support her opinions. She has conducted surveys of doctors, nurses, the clergy and nursing home residents. The results of these surveys are surprising. More people secretly advocate euthanasia than I ever realized. In this book, Russell allows for opponents to voice their views and questions. She offers sound rebuttals to these ideas and comes up with some excellent answers. I really liked the way she did this, as it permitted me to see both sides of a complex issue at once. Some of the material presented in this book made me re-examine my point of view. Shelp, Earl E. Born to Die? Deciding the Fate of Critically Ill Newborns. New York: The Free Press, 1986. Print. The information in this book covers a multitude of situations, some I had never considered. The graphic description of a baby born with a horrible skin disease, much like having his body covered by third-degree burns, really swayed my point of view. My oldest boy suffered burns over 20% of his body last summer, and I saw the kind of pain he went through. I am just thankful he was able to be treated. This little baby couldn't be touched, because to do so tore his skin. He couldn't eat orally, because his mouth and throat would blister, and any movement caused him great pain. The doctors predicted he would die in a matter of days with or without treatment. This is the one case that made me think that, yes, maybe there are times when active euthanasia just might be the best alternative.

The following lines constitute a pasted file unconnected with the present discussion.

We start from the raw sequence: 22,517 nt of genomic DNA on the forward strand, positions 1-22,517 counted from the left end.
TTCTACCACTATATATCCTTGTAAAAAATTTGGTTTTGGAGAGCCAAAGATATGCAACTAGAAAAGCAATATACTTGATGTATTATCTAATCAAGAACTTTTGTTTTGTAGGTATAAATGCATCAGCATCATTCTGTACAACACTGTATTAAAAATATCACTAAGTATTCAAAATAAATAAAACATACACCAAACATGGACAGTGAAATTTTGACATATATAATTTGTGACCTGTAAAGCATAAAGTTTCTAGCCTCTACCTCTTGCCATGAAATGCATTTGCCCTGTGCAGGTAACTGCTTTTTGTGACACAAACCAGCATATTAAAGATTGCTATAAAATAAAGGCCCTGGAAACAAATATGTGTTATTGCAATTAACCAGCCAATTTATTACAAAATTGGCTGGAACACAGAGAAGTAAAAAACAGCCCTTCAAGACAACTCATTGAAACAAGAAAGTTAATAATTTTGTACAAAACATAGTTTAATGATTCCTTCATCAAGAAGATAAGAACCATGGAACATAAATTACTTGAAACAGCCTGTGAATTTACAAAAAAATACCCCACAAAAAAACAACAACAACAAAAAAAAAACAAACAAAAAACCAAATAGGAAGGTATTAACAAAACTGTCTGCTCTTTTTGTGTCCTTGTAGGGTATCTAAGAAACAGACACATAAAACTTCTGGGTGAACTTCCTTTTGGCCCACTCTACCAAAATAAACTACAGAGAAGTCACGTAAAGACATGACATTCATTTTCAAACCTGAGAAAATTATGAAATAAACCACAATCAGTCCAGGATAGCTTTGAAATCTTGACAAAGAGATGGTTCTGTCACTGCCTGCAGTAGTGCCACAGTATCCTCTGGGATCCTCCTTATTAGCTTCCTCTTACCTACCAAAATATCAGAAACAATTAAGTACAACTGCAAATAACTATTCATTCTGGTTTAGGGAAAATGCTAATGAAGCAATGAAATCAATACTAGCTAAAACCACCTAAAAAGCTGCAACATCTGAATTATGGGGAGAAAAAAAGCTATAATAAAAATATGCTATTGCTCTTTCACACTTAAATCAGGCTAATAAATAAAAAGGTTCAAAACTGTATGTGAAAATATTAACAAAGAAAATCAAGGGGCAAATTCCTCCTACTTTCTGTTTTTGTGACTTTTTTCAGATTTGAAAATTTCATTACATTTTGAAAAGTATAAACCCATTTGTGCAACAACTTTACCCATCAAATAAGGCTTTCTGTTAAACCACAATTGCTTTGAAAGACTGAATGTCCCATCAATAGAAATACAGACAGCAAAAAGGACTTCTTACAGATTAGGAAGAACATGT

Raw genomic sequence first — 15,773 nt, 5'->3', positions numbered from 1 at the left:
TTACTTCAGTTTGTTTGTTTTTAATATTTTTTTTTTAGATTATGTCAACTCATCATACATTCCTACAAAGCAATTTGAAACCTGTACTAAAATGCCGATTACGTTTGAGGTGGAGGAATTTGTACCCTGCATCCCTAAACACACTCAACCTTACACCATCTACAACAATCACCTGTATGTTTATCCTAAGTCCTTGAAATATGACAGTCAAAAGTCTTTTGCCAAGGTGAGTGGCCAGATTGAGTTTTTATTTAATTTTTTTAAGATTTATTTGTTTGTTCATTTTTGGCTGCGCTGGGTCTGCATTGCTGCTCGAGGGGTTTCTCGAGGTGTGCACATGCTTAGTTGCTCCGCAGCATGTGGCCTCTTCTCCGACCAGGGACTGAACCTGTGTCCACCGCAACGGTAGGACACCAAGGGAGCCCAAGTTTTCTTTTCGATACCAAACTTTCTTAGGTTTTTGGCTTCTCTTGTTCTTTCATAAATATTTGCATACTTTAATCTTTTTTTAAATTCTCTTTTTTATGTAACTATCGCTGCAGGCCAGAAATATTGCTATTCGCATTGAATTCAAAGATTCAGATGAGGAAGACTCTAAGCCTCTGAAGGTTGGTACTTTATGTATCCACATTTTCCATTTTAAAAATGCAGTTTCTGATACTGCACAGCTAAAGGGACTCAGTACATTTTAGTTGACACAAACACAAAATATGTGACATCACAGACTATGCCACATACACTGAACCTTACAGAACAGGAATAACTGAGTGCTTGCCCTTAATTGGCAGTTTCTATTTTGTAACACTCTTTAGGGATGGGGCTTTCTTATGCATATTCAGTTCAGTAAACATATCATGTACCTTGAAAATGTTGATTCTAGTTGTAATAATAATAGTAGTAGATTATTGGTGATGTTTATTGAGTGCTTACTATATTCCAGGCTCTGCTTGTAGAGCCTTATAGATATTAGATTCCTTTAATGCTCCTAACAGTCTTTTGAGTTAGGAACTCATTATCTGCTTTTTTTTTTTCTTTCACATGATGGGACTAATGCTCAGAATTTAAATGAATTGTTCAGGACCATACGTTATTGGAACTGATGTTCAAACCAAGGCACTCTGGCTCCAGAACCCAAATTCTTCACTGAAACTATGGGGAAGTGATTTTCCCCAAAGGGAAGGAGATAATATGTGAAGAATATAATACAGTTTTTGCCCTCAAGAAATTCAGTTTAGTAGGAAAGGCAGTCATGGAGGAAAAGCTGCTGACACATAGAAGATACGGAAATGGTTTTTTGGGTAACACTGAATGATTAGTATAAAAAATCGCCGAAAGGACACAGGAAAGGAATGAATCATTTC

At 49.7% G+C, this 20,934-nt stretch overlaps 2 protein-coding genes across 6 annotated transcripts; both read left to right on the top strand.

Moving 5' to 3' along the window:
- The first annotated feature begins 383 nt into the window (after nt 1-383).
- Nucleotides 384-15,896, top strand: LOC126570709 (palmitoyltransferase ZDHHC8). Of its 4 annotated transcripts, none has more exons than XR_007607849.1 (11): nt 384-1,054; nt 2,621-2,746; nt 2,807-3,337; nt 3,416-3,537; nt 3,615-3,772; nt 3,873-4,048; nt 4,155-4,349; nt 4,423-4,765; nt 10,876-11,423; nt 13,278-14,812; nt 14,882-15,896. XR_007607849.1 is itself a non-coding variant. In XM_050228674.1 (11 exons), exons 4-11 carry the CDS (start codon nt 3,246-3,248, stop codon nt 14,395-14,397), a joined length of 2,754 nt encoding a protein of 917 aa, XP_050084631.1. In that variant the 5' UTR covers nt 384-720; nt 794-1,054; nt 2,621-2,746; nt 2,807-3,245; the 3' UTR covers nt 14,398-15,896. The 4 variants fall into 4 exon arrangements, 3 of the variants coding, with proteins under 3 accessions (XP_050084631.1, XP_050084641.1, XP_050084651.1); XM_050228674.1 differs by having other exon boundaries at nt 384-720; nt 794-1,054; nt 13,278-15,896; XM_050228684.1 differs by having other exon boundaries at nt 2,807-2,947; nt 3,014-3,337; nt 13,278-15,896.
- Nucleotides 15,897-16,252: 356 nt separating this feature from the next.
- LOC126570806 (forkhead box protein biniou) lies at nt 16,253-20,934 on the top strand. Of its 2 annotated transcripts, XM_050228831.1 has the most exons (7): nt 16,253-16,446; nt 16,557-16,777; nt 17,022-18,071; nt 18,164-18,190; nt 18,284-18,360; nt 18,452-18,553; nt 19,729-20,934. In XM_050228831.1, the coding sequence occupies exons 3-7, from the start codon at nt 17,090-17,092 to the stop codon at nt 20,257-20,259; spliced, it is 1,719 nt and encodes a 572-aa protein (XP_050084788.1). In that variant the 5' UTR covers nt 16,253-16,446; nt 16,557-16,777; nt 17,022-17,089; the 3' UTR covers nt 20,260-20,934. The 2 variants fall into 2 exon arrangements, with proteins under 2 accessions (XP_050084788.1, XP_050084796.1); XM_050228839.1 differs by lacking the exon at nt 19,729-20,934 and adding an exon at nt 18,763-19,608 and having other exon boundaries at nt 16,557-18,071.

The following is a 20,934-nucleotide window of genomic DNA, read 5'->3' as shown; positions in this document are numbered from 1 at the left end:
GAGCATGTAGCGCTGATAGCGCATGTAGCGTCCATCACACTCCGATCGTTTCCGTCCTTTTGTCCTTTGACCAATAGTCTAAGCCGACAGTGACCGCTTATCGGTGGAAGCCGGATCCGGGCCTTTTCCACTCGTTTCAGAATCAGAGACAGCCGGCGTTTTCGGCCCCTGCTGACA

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- Fall '16
- Mrs. Miller
- English, Annotated Bibliography, Congenital heart defect, medical treatment, Hypoplastic left heart syndrome